Bill Center, longtime sportswriter for U-T San Diego, is an employee of the Padres.Two seasons after Jackie Robinson broke through baseball's color barrier, black players appeared in an All-Star Game for the first time in 1949.Robinson was voted into the starting lineup and was joined on the National League team
Bill Center, longtime sportswriter for U-T San Diego, is an employee of the Padres.
Two seasons after Jackie Robinson broke through baseball's color barrier, black players appeared in an All-Star Game for the first time in 1949.
Robinson was voted into the starting lineup and was joined on the National League team by Brooklyn Dodgers teammates Don Newcombe (pitcher) and Roy Campanella (catcher). Cleveland Indians outfielder Larry Doby, the first African-American to play in the American League, was named to the American League team. All four appeared in the game.
Fittingly, the game was played at Ebbetts Field in Brooklyn. Robinson went 1-4 with a walk and scored three runs. Campanella went 0-for-2 with a walk. Newcombe allowed two runs on three hits and a walk in 2 2/3 innings and was the losing pitcher. Doby was 0-for-1.
But it was a perennial All-Star who wasn't expected to play in the 1949 All-Star Game who led the American League to a fourth straight win and a 12-4 margin in the 16-game All-Star Game series.
Joe DiMaggio was 2-for-4 with a double and three RBIs in the American League's 11-7 victory.
DiMaggio's selection to the American League and his insertion into the starting lineup for the injured Tommy Henrich created a controversy for American League manager Lou Boudreau of the Cleveland Indians.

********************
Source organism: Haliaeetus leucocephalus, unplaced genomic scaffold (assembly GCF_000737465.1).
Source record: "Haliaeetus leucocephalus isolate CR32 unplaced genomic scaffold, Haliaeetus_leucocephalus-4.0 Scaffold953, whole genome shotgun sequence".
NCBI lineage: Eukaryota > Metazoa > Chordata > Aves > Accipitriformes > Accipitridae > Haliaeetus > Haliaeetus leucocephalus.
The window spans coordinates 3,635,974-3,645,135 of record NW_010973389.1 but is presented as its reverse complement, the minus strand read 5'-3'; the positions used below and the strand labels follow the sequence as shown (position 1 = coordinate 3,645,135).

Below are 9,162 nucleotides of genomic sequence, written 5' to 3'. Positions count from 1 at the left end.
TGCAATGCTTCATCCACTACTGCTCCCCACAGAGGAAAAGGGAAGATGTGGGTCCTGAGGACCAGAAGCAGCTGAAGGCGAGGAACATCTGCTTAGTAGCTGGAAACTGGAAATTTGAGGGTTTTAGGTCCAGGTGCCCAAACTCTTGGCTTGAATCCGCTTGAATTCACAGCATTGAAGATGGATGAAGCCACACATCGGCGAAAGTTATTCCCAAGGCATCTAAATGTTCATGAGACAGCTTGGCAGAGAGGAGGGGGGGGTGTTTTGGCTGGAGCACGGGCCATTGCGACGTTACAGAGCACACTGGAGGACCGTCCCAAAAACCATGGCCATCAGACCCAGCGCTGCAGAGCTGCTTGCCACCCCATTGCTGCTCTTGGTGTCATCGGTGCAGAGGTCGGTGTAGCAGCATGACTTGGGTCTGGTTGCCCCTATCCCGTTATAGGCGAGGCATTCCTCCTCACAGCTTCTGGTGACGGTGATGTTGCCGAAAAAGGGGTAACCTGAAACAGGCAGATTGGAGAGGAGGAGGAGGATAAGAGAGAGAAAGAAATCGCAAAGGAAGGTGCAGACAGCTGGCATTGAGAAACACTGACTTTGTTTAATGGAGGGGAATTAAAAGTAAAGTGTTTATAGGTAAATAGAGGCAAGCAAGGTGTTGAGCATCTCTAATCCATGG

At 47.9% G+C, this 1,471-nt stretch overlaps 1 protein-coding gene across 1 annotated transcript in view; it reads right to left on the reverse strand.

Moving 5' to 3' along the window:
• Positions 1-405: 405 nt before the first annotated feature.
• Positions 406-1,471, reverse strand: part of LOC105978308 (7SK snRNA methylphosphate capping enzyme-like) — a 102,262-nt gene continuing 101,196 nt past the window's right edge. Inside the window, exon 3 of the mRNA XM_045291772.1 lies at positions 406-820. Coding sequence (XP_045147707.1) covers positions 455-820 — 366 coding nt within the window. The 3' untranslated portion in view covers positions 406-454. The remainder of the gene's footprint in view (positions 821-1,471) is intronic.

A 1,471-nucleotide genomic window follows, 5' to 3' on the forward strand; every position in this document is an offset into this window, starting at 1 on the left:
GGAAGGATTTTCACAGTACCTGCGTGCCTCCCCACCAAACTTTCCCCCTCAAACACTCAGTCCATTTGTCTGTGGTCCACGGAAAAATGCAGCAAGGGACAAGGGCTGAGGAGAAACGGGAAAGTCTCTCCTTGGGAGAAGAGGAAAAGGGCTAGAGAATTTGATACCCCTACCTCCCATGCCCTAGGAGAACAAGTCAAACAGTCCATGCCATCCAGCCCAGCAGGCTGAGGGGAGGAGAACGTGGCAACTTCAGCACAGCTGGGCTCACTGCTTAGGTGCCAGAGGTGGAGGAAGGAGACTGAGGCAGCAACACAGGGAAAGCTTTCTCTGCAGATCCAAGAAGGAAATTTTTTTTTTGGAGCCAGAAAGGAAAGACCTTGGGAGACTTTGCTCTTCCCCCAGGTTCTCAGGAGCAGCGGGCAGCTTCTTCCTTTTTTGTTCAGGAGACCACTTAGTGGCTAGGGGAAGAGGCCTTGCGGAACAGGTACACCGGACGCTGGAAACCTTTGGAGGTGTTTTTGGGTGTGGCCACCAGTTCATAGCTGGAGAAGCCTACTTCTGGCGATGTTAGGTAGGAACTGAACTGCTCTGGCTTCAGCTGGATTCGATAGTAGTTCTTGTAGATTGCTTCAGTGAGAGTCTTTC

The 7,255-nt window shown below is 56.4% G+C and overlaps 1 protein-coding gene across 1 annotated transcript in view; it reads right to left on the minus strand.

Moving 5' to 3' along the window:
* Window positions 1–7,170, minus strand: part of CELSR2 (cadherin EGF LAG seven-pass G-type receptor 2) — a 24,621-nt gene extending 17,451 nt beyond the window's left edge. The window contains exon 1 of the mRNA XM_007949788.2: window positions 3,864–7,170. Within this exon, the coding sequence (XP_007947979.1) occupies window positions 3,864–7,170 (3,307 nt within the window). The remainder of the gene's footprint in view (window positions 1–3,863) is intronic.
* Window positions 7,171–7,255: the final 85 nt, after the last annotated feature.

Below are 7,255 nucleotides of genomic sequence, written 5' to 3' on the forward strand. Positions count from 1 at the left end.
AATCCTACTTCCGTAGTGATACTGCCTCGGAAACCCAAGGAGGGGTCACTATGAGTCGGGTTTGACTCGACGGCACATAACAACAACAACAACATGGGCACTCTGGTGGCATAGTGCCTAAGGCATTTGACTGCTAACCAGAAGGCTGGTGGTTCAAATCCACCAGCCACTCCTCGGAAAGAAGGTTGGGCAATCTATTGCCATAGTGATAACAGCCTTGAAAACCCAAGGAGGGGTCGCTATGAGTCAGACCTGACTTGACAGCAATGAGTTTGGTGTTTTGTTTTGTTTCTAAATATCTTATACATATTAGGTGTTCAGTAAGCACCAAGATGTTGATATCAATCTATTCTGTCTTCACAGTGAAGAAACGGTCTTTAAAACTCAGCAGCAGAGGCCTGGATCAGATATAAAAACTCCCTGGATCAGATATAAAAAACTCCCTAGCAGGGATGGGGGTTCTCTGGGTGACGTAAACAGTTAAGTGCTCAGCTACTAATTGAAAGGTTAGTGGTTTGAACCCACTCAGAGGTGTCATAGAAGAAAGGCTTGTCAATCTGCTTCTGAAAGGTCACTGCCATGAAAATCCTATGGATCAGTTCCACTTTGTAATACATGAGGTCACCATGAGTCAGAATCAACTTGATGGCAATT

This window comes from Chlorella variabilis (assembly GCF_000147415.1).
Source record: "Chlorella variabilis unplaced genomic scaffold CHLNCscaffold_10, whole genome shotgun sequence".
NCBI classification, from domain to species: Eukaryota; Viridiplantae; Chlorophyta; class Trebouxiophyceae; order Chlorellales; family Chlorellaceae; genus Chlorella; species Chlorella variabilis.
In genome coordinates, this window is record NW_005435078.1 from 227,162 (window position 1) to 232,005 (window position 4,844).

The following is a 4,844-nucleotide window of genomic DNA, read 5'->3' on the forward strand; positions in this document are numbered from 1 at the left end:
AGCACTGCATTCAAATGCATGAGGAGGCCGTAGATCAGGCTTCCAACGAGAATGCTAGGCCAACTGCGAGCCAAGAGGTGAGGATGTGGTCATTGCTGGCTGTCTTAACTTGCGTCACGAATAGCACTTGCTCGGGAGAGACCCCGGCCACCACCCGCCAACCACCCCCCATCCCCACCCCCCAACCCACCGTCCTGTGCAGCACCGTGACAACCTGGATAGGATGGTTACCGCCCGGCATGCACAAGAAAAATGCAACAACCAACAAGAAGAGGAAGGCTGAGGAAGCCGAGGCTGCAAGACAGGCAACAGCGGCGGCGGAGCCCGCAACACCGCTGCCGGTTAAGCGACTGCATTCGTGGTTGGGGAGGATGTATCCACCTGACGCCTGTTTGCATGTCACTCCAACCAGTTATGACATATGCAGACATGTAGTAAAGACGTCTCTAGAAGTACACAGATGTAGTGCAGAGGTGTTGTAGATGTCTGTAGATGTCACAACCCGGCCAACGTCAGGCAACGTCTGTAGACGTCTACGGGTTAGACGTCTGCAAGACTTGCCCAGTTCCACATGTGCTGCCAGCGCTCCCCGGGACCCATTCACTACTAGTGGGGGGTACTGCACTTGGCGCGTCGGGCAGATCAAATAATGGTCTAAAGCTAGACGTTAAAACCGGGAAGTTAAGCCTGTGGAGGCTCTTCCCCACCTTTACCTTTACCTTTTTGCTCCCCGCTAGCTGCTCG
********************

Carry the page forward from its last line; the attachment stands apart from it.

Because of an injured heel, DiMaggio didn't make his season debut until June 28. He had played only 12 games before the All-Star Game, although he had hit .350 with five home runs and 12 RBIs. Still, Boudreau picked DiMaggio to an 11th straight All-Star Game.
Two errors led the American League to four unearned runs off National League starter Warren Spahn of the Boston Braves in the top of the first. St. Louis Cardinals outfielder Stan Musial hit a two-run homer in the bottom of the first off American League starter Mel Parnell of the Boston Red Sox.
The National League had forged a 5-4 lead after three innings when Philadelphia Athletics shortstop Eddie Joost put the American League ahead to stay with a two-run single off Newcombe in the fifth.
DiMaggio hit a two-run double in the top of the sixth, although Pittsburgh left fielder Ralph Kiner got the National League back to within a run with a two-run homer off Athletics pitcher Lou Brissie in the bottom of the inning. The American League then scored three runs in the top of the seventh to break the game open.
Boston Red Sox outfielder Dom DiMaggio (who had an RBI double and scored two runs) and catcher Birdie Tebbetts (who also had an RBI double) and Detroit Tigers third baseman George Kell (who also drew a walk and scored two runs) also had two hits for the American League, which outhit the National League 13-12.
Musial was 3-for-4 with a walk. The only other National League player with two hits was starting third baseman Eddie Kazak of the Cardinals, who later played with the Triple-A Padres of the Pacific Coast League.
Virgil "Fire" Trucks of the Tigers was the winning pitcher, although the best mound performance was turned in by Vic Raschi of the Yankees. Raschi allowed a hit and three walks over three scoreless innings to close out the win.
The game was marred by six errors, including five by the National League.